The Internet is the great equalizer. Household names used to be people we saw on TV, in movies, or writers of the most famous books and syndicated articles. Now, it's not strange for a YouTube personality, online cooking blogger, or comedy tweeter with a 9-to-5 job to be mentioned around the dinner table.
Often these online personalities are a lot more approachable online than celebrities for the simple fact that they engage with their fans. Sure, some celebrities are pretty good about replying on Facebook or Twitter, and, yes, submitting something to an ESPN anchor might get you a shoutout on TV, but for the large part, people who are active online want
to talk to you, want
to converse, want
your feedback, and want
Kind of like in real life, sitting on the sidelines and cruising the Internet silently is a fine way to get information, but to get that real kindred connection, you need to participate. And, better
than real life, you can delete and edit your responses and include humorous and relevant .gifs, all at the push of a button. I've tried re-creating .gifs in real life. It doesn't translate.
With Internet engagement, you get what you give. The most famous artists on DeviantArt didn't get where they are today by sitting back and holding court. They do have amazing talent to back them up, but they were chatting and fave-ing and putting themselves out there just like you. Many artists and writers love getting prompts and feedback from their fans, and a lot integrate fan suggestions into future works. And still others — just like you — simply rely on kind comments as encouragement and inspiration to keep going and creating.
It's not all about "just putting yourself out there." Have you ever watched a journalist on Twitter, maybe someone who works for a popular publication, who does nothing but tweet their own articles? It's nice that they're broadening their reach by having a million fans, but why are they only watching four people? That pretty much means they don't use Twitter at all… or they like really clean feeds. Why do they never reply to tweets, even genuine or complimentary questions, or comments from their peers? It's like their editor just recommended this new Twitter thing, and they just blindly checked the box "Republish all my articles" without ever visiting Twitter again. It works, but for how long?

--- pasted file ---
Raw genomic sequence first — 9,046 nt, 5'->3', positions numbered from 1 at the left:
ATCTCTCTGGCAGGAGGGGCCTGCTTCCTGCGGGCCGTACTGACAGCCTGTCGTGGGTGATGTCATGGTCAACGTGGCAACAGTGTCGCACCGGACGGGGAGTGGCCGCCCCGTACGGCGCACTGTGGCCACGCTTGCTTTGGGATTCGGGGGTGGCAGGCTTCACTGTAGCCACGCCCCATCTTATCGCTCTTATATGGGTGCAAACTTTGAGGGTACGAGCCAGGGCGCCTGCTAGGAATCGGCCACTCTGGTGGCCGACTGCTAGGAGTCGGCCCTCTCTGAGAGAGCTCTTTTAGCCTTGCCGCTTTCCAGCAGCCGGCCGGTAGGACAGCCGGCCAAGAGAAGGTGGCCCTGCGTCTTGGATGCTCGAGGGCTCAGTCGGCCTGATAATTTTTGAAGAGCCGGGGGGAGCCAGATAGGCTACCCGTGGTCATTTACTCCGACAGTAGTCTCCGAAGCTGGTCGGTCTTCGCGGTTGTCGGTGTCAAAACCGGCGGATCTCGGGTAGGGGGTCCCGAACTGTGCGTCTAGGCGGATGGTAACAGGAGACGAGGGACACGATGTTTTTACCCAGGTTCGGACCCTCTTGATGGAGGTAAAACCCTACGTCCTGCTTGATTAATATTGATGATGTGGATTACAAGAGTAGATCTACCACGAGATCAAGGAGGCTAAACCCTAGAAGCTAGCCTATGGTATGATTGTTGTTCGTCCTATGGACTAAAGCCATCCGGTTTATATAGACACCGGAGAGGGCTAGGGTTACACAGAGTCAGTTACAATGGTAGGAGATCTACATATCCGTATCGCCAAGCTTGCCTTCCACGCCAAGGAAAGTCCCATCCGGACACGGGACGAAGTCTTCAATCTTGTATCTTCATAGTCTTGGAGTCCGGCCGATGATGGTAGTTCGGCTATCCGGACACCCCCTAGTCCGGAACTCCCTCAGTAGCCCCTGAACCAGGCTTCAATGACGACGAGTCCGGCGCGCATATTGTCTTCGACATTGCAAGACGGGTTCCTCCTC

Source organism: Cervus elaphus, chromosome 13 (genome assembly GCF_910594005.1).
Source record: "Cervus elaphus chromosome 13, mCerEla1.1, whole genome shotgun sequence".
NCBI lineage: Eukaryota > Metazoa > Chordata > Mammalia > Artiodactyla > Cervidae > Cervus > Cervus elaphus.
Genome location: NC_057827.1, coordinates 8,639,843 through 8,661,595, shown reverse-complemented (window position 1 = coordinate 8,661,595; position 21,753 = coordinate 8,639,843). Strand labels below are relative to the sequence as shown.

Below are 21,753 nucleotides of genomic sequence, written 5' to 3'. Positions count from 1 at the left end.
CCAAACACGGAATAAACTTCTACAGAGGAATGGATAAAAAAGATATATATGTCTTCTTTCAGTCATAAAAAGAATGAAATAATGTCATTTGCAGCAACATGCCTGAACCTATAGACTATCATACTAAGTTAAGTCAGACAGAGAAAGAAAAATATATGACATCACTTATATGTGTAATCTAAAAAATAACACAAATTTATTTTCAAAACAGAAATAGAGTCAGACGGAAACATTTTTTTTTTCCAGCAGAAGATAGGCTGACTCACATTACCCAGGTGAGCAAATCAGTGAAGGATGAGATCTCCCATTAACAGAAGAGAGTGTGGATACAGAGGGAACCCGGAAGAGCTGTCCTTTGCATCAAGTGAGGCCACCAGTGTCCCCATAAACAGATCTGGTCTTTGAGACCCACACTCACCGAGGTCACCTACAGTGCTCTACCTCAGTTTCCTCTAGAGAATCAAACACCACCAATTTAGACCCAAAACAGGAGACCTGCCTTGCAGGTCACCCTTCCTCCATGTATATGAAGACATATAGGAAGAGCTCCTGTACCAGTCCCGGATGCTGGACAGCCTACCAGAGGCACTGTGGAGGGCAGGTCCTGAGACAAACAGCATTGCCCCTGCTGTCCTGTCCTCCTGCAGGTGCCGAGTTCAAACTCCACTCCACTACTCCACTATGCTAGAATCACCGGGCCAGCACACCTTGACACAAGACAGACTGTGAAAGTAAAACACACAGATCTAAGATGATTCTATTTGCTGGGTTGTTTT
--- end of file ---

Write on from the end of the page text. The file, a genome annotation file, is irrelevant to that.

Even the most established artists, writers, and other creators don't rest on their laurels, awaiting the next big epiphany. They're constantly engaging with their audience, keeping their finger on the pulse of what their fans like to see from them and want to see more of. On DeviantArt especially, Livestreams and tutorials are a way they can give back — to chat with their fans, teach them, and strengthen their brand. They're doing it right.
Finally, whether you're an established artist, an up-and-coming superstar, or just someone who has interesting and evocative opinions you want to share with the world, the key is to be authentic. It's not enough to just blurt out "Like my status if you think sharks are cool" and wait for the fans to roll in. (Okay, bad example… sharks are pretty cool.) You can't sign up for a new site and say "Watch me Livestream! I'm great! Promise!" You can
integrate yourself into the community, find people you look up to, who make you better, and build a fan base around conversation and trust. It works. Fans appreciate being heard, and you'll appreciate having a living, breathing connection to everyone who wants to support you in your path to success.
My +Watch Forever
for talented deviants who are doing it right:celesse elsevilla griffsnuffkiki-doodle loish Memnalar nebezial PascalCampion QinniRy-Spirit sandarasaniika TsaoShinWillow-San yuumei
P.S. - You are cool, and I am proud of you.